Writing for the Web site of the American Prospect magazine, Michelle Goldberg asks whether global homophobia is akin to anti-Semitism:
Opposition to homosexuality in conservative countries is, of course, nothing new. But right now, partly in response to the increasing visibility of gay rights in the West, we're seeing a ratcheting up of anti-gay demagoguery and persecution throughout the world.
The hatred comes in many guises and from many different directions. But there are some underlying themes, enough so that it's possible to talk about global homophobia as a single concept, akin to anti-Semitism. Indeed, worldwide, the rhetoric of homophobia recapitulates the tropes of classical Jew hatred. Gay people are seen as a subversive internal enemy with dangerous international connections. Even in places where they've been cowed into near invisibility, they're viewed as having an almost occult power. They represent modernism and cosmopolitanism, the bete noirs of every type of fundamentalism.
In part, global homophobia is a reaction to the great strides the gay-rights movement has made internationally. Almost every developed nation -- including, once Obama took office, the United States -- signed onto a recent United Nations declaration calling for the decriminalization of homosexuality worldwide. The European Union's Charter of Fundamental Rights recognizes gay rights. In 2006, at a conference that led to the creation of the International Day Against Homophobia, Louise Arbour, then the U.N.'s high commissioner for human rights, denounced anti-gay legislation in forceful terms and dismissed the kind of cultural relativist arguments often used to justify repressive laws.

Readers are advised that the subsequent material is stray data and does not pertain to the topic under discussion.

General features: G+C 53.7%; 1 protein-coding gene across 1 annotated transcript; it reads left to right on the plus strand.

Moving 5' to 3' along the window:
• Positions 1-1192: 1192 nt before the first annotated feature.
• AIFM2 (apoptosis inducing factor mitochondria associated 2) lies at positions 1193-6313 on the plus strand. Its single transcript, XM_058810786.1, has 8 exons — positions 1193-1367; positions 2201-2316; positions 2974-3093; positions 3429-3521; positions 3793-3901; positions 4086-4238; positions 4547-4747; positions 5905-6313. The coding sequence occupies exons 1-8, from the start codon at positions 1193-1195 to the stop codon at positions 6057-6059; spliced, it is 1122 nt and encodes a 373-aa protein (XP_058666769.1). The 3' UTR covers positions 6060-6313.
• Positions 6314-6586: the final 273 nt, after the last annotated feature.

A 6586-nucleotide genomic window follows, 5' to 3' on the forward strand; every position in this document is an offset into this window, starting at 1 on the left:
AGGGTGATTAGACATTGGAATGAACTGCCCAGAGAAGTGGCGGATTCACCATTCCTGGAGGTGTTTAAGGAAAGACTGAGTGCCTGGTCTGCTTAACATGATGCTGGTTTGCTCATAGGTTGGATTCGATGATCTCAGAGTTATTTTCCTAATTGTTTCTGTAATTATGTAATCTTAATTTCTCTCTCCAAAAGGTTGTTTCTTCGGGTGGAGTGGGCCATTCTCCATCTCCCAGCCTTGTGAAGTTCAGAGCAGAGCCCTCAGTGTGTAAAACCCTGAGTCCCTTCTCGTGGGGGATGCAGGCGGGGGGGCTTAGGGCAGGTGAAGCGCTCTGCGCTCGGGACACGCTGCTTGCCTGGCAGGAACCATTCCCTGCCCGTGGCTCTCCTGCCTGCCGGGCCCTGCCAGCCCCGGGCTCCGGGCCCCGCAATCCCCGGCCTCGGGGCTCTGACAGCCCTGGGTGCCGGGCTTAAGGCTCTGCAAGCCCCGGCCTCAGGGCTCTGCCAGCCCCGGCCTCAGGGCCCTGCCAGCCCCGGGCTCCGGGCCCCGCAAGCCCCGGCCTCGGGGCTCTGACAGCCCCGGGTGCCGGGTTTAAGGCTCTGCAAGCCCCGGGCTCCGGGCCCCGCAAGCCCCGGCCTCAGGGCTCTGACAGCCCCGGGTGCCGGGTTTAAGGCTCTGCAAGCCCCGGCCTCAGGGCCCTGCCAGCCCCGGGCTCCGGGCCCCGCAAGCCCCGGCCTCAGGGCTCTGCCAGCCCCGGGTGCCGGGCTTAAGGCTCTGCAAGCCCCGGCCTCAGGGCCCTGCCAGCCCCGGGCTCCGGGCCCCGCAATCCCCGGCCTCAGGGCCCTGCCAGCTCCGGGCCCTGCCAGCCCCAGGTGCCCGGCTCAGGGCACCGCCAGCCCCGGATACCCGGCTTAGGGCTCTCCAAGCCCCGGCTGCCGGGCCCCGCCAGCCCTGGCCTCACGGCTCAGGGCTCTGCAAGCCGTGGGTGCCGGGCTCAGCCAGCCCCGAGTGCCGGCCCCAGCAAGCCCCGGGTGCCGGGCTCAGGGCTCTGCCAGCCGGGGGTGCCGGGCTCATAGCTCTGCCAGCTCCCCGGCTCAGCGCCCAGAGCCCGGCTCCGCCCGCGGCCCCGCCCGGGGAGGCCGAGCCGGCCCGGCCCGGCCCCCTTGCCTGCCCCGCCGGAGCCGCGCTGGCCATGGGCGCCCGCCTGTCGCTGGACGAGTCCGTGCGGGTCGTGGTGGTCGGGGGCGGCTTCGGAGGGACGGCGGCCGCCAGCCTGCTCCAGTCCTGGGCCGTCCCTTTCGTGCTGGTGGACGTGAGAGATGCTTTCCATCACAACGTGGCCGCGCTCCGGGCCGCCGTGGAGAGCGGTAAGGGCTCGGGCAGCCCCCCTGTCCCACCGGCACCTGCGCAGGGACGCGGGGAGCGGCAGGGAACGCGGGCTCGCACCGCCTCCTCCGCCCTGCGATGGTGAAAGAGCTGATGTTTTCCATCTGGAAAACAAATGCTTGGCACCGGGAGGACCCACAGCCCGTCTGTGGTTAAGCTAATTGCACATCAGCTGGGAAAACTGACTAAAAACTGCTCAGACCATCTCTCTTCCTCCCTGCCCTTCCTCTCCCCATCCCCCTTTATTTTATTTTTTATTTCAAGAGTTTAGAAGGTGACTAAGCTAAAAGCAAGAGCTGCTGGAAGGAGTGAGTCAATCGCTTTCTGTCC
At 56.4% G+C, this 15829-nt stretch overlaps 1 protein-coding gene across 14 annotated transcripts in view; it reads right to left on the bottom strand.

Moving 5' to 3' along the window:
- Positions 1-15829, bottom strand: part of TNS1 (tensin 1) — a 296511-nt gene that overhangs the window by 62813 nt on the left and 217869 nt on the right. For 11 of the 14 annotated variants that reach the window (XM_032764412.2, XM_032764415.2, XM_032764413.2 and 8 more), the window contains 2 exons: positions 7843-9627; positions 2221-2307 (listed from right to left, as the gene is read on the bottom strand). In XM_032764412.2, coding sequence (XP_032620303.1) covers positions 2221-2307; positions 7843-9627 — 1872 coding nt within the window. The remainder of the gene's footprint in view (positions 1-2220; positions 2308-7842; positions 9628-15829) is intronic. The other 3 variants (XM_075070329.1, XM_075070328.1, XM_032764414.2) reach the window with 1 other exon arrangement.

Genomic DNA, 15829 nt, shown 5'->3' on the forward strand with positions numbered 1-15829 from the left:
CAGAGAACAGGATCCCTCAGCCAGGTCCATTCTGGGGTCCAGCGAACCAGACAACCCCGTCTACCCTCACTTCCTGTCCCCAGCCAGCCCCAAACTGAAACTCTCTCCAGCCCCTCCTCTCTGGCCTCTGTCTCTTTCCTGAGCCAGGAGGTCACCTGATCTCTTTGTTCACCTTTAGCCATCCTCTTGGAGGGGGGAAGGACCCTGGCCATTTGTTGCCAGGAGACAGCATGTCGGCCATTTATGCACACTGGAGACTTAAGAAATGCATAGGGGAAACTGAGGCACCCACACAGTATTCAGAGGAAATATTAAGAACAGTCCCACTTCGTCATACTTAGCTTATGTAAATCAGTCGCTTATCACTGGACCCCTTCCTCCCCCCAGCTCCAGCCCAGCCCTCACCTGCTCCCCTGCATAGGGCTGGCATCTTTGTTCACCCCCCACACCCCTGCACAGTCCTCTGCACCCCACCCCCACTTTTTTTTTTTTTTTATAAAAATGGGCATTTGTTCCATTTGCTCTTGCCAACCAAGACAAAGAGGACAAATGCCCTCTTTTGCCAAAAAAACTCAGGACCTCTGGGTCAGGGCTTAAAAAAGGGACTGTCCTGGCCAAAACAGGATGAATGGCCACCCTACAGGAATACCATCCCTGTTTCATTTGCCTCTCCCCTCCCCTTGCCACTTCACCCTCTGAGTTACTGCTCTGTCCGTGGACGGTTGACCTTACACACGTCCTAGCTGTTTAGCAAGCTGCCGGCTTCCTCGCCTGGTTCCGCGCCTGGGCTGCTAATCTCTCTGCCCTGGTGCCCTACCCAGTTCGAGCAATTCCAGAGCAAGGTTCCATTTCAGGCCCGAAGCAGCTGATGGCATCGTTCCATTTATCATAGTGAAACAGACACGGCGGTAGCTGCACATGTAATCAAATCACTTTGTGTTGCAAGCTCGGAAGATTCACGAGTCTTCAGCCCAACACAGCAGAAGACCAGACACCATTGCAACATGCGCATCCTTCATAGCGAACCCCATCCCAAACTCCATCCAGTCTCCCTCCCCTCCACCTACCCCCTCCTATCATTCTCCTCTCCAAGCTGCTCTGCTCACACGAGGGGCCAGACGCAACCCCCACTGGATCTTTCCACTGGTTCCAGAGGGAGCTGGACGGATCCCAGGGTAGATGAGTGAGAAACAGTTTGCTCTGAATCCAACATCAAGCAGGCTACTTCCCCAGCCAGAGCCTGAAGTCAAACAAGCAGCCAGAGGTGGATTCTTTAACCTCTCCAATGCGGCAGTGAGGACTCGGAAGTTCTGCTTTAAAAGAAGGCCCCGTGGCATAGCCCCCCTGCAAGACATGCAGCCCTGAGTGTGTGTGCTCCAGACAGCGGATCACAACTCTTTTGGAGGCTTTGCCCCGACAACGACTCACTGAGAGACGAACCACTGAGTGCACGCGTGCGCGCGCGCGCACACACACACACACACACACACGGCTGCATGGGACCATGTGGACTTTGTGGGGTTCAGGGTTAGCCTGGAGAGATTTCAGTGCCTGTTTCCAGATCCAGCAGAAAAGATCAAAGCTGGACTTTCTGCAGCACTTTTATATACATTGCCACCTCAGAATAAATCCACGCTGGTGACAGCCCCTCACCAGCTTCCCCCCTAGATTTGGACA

"In my view," she said, "respect for cultural diversity is insufficient to justify the existence of laws that violate the fundamental right to life, security, and privacy by criminalizing harmless private relations between consenting adults. Even when such laws are not actively enforced, or worse when they are arbitrarily enforced, their mere existence fosters an atmosphere of fear, silence, and denial of identity in which LGBT persons are confined."
Meanwhile, just as the gay-rights movement has been globalized, so has the religious opposition. "There are currently two major sources of homophobic thought globally," says Hossein Alizadeh, the Iranian-born communications coordinator of the International Gay and Lesbian Human Rights Commission. "One is primarily Christian conservative movements that are mainly based in the United States. We see a lot of that fitting into the hatred and violence in Africa, the missionaries that go into different African countries and bring with them the message of hate. The second is Islamic fundamentalism."